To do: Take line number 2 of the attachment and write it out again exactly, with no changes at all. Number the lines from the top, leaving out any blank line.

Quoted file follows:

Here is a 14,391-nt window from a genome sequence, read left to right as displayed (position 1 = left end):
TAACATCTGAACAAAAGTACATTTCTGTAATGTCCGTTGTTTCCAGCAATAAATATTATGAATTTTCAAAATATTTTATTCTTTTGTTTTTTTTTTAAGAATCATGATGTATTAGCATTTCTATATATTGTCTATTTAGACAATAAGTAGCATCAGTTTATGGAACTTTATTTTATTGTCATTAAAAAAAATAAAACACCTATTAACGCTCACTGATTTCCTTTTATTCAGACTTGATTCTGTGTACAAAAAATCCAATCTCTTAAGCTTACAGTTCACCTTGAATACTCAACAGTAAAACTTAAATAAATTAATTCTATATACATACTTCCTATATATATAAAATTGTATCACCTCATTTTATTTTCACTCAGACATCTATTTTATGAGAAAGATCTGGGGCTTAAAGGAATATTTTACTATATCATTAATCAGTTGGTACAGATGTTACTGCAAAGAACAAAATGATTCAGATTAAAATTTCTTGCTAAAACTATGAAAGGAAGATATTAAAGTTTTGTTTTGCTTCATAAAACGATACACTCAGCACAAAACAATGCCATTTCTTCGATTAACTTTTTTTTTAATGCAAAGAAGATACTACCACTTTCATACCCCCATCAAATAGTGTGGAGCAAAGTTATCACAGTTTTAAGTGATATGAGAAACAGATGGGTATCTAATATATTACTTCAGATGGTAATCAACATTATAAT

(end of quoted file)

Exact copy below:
TAACATCTGAACAAAAGTACATTTCTGTAATGTCCGTTGTTTCCAGCAATAAATATTATGAATTTTCAAAATATTTTATTCTTTTGTTTTTTTTTTAAGAATCATGATGTATTAGCATTTCTATATATTGTCTATTTAGACAATAAGTAGCATCAGTTTATGGAACTTTATTTTATTGTCATTAAAAAAAATAAAACACCTATTAACGCTCACTGATTTCCTTTTATTCAGACTTGATTCTGTGTACAAAAAATCCAATCTCTTAAGCTTACAGTTCACCTTGAATACTCAACAGTAAAACTTAAATAAATTAATTCTATATACATACTTCCTATATATATAAAATTGTATCACCTCATTTTATTTTCACTCAGACATCTATTTTATGAGAAAGATCTGGGGCTTAAAGGAATATTTTACTATATCATTAATCAGTTGGTACAGATGTTACTGCAAAGAACAAAATGATTCAGATTAAAATTTCTTGCTAAAACTATGAAAGGAAGATATTAAAGTTTTGTTTTGCTTCATAAAACGATACACTCAGCACAAAACAATGCCATTTCTTCGATTAACTTTTTTTTTAATGCAAAGAAGATACTACCACTTTCATACCCCCATCAAATAGTGTGGAGCAAAGTTATCACAGTTTTAAGTGATATGAGAAACAGATGGGTATCTAATATATTACTTCAGATGGTAATCAACATTATAAT